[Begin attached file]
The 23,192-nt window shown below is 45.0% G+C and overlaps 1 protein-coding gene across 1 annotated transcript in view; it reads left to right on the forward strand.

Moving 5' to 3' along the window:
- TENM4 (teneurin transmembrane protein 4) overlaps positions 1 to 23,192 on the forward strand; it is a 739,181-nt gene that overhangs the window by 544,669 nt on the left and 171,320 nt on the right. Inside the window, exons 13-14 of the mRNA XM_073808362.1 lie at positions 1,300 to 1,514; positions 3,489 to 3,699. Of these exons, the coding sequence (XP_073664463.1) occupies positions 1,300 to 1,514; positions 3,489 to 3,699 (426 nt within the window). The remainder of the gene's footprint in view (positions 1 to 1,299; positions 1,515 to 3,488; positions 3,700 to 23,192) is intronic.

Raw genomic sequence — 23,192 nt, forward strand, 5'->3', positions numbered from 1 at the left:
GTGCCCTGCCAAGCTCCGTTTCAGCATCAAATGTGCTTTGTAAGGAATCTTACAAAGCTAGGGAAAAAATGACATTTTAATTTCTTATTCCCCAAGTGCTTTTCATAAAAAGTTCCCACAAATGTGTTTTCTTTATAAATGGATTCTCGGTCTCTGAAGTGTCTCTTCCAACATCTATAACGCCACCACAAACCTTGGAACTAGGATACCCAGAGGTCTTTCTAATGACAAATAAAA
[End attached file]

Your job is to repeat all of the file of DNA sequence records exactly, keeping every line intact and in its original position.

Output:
The 23,192-nt window shown below is 45.0% G+C and overlaps 1 protein-coding gene across 1 annotated transcript in view; it reads left to right on the forward strand.

Moving 5' to 3' along the window:
- TENM4 (teneurin transmembrane protein 4) overlaps positions 1 to 23,192 on the forward strand; it is a 739,181-nt gene that overhangs the window by 544,669 nt on the left and 171,320 nt on the right. Inside the window, exons 13-14 of the mRNA XM_073808362.1 lie at positions 1,300 to 1,514; positions 3,489 to 3,699. Of these exons, the coding sequence (XP_073664463.1) occupies positions 1,300 to 1,514; positions 3,489 to 3,699 (426 nt within the window). The remainder of the gene's footprint in view (positions 1 to 1,299; positions 1,515 to 3,488; positions 3,700 to 23,192) is intronic.

Raw genomic sequence — 23,192 nt, forward strand, 5'->3', positions numbered from 1 at the left:
GTGCCCTGCCAAGCTCCGTTTCAGCATCAAATGTGCTTTGTAAGGAATCTTACAAAGCTAGGGAAAAAATGACATTTTAATTTCTTATTCCCCAAGTGCTTTTCATAAAAAGTTCCCACAAATGTGTTTTCTTTATAAATGGATTCTCGGTCTCTGAAGTGTCTCTTCCAACATCTATAACGCCACCACAAACCTTGGAACTAGGATACCCAGAGGTCTTTCTAATGACAAATAAAA